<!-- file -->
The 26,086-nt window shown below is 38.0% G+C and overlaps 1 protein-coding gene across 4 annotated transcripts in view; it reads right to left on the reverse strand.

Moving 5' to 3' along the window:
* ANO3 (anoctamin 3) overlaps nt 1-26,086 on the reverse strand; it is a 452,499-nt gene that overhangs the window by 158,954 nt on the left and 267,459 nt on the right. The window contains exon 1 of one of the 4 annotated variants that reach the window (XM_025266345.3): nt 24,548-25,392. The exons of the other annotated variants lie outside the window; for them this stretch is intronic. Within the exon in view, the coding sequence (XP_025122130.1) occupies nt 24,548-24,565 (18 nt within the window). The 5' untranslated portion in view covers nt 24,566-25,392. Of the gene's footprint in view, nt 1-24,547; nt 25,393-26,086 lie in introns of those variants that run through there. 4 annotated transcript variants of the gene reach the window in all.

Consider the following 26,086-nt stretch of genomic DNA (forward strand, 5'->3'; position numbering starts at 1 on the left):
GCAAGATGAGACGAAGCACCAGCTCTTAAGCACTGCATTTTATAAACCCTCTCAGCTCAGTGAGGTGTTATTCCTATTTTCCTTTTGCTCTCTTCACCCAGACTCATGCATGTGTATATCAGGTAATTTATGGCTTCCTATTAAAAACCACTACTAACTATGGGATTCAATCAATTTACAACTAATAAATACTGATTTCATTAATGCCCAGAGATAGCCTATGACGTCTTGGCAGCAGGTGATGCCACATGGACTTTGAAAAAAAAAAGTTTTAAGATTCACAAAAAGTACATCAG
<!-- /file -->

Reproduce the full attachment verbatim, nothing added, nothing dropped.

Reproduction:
The 26,086-nt window shown below is 38.0% G+C and overlaps 1 protein-coding gene across 4 annotated transcripts in view; it reads right to left on the reverse strand.

Moving 5' to 3' along the window:
* ANO3 (anoctamin 3) overlaps nt 1-26,086 on the reverse strand; it is a 452,499-nt gene that overhangs the window by 158,954 nt on the left and 267,459 nt on the right. The window contains exon 1 of one of the 4 annotated variants that reach the window (XM_025266345.3): nt 24,548-25,392. The exons of the other annotated variants lie outside the window; for them this stretch is intronic. Within the exon in view, the coding sequence (XP_025122130.1) occupies nt 24,548-24,565 (18 nt within the window). The 5' untranslated portion in view covers nt 24,566-25,392. Of the gene's footprint in view, nt 1-24,547; nt 25,393-26,086 lie in introns of those variants that run through there. 4 annotated transcript variants of the gene reach the window in all.

Consider the following 26,086-nt stretch of genomic DNA (forward strand, 5'->3'; position numbering starts at 1 on the left):
GCAAGATGAGACGAAGCACCAGCTCTTAAGCACTGCATTTTATAAACCCTCTCAGCTCAGTGAGGTGTTATTCCTATTTTCCTTTTGCTCTCTTCACCCAGACTCATGCATGTGTATATCAGGTAATTTATGGCTTCCTATTAAAAACCACTACTAACTATGGGATTCAATCAATTTACAACTAATAAATACTGATTTCATTAATGCCCAGAGATAGCCTATGACGTCTTGGCAGCAGGTGATGCCACATGGACTTTGAAAAAAAAAAGTTTTAAGATTCACAAAAAGTACATCAG